These were written by a buddy of mine, Dan Hull, for his blog. I note that you have neither permission to take his content or have even given Hull credit for the content.

This is a matter of some concern. Stealing content is frowned upon.

I plan to write about what you’ve done tomorrow. The question is what to write about. I ask two things of you: tell me how it came to happen that this content appears on your website as if it was yours, and tell me what you plan to do about it. Your answers to these questions will dictate what I write about, and likely what others will have to say about you. If I don’t hear from you, I will assume the worst.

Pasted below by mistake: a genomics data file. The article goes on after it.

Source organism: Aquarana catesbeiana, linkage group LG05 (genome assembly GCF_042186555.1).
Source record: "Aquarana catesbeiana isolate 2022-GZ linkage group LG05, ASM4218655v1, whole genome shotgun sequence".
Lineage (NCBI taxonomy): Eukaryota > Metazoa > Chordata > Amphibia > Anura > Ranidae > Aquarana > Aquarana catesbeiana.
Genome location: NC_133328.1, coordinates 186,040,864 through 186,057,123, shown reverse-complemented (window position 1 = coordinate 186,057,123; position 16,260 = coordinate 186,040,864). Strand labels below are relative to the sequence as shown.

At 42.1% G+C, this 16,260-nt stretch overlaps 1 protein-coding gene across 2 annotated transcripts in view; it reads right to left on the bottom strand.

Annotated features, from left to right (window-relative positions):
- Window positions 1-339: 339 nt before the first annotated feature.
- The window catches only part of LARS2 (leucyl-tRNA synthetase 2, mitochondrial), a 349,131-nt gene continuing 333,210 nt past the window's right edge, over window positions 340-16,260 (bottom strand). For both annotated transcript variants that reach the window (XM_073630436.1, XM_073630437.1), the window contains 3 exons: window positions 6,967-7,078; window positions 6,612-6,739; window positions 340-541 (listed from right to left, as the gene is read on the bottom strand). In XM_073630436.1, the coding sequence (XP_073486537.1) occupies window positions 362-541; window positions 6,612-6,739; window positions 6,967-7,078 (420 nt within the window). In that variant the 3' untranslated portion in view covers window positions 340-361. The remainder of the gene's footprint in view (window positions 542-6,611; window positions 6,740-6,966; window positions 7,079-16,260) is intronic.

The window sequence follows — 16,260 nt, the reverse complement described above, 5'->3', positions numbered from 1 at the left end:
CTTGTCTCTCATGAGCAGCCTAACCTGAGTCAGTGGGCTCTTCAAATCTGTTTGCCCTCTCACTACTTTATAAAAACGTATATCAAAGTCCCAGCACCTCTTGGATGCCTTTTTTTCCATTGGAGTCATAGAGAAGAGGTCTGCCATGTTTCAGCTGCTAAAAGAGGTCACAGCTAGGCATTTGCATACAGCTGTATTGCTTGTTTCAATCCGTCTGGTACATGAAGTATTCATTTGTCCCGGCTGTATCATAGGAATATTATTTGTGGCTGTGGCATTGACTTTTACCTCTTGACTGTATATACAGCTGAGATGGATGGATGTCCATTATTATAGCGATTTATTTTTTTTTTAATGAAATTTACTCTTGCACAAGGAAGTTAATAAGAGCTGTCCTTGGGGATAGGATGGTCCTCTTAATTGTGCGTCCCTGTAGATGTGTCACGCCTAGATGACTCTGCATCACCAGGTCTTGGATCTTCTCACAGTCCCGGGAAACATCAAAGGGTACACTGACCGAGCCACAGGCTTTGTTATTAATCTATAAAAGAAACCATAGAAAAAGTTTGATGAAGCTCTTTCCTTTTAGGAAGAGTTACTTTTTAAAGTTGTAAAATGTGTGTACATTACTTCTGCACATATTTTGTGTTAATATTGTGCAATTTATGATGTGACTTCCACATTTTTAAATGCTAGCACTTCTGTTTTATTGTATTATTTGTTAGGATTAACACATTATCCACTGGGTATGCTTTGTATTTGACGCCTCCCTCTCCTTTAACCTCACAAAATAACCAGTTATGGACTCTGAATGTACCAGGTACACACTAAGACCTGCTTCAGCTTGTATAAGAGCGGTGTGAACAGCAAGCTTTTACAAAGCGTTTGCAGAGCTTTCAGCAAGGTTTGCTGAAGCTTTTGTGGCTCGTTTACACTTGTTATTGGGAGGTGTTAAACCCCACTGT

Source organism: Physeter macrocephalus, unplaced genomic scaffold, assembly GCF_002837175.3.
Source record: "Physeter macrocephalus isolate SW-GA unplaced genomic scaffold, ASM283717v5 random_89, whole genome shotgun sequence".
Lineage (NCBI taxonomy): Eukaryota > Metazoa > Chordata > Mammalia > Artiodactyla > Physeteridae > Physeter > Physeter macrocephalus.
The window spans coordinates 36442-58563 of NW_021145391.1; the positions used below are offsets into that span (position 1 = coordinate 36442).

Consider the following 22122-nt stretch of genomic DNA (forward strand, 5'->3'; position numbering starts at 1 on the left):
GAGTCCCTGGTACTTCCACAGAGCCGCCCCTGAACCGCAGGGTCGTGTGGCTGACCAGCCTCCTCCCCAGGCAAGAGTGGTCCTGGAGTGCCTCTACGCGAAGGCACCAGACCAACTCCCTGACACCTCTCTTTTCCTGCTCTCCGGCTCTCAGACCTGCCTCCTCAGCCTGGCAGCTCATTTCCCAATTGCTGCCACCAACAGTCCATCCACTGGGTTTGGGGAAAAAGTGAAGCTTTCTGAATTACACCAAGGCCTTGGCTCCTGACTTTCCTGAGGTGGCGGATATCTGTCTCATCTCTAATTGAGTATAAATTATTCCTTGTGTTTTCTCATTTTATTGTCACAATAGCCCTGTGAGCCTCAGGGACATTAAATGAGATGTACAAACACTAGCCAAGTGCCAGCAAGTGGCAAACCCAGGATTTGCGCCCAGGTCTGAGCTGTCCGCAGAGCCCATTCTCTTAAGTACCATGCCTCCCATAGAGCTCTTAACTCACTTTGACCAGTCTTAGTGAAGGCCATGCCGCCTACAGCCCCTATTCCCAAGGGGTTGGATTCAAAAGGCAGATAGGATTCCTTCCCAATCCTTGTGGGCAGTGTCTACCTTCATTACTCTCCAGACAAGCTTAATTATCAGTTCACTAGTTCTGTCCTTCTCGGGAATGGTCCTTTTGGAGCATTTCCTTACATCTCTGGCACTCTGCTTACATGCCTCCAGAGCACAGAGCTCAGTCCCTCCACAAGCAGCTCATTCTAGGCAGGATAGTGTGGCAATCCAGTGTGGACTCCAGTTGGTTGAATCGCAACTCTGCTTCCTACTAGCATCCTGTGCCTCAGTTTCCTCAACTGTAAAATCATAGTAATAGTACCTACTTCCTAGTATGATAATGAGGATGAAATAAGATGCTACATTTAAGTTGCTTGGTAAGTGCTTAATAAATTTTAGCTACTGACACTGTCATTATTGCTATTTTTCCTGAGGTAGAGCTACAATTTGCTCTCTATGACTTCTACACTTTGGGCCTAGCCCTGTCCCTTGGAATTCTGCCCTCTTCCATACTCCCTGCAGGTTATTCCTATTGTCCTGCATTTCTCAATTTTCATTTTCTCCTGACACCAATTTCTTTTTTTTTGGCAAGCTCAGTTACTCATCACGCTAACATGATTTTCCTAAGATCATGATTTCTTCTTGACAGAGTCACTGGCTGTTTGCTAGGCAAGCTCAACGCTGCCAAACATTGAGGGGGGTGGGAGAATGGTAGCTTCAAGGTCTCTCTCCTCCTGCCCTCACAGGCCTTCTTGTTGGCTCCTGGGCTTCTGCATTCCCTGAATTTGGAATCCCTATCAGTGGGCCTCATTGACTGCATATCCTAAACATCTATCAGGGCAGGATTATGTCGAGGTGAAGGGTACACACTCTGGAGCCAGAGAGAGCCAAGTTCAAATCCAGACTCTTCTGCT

If you have made a mistake, I would hope you would acknowledge it and correct it. If someone put your website together for you, and they stole the content without your realizing it, that would also be worth knowing. I await your response today. Either way, you should anticipate a post about this tomorrow.

Scott Greenfield

No word back from Carl.  There are many possibilities, that he was away for the holiday weekend. That he really doesn’t exist. That he doesn’t check his email during the winter months.

If you can’t trust this face, who can you trust?

Or that this young lawyer, an Avvo 10 “Pro” despite his youth and inexperience, never thought he would get caught stealing from more experienced lawyers in order to market himself.

Curiously, Ceder’s Avvo profile oozes with sincerity, spelling issues notwithstanding: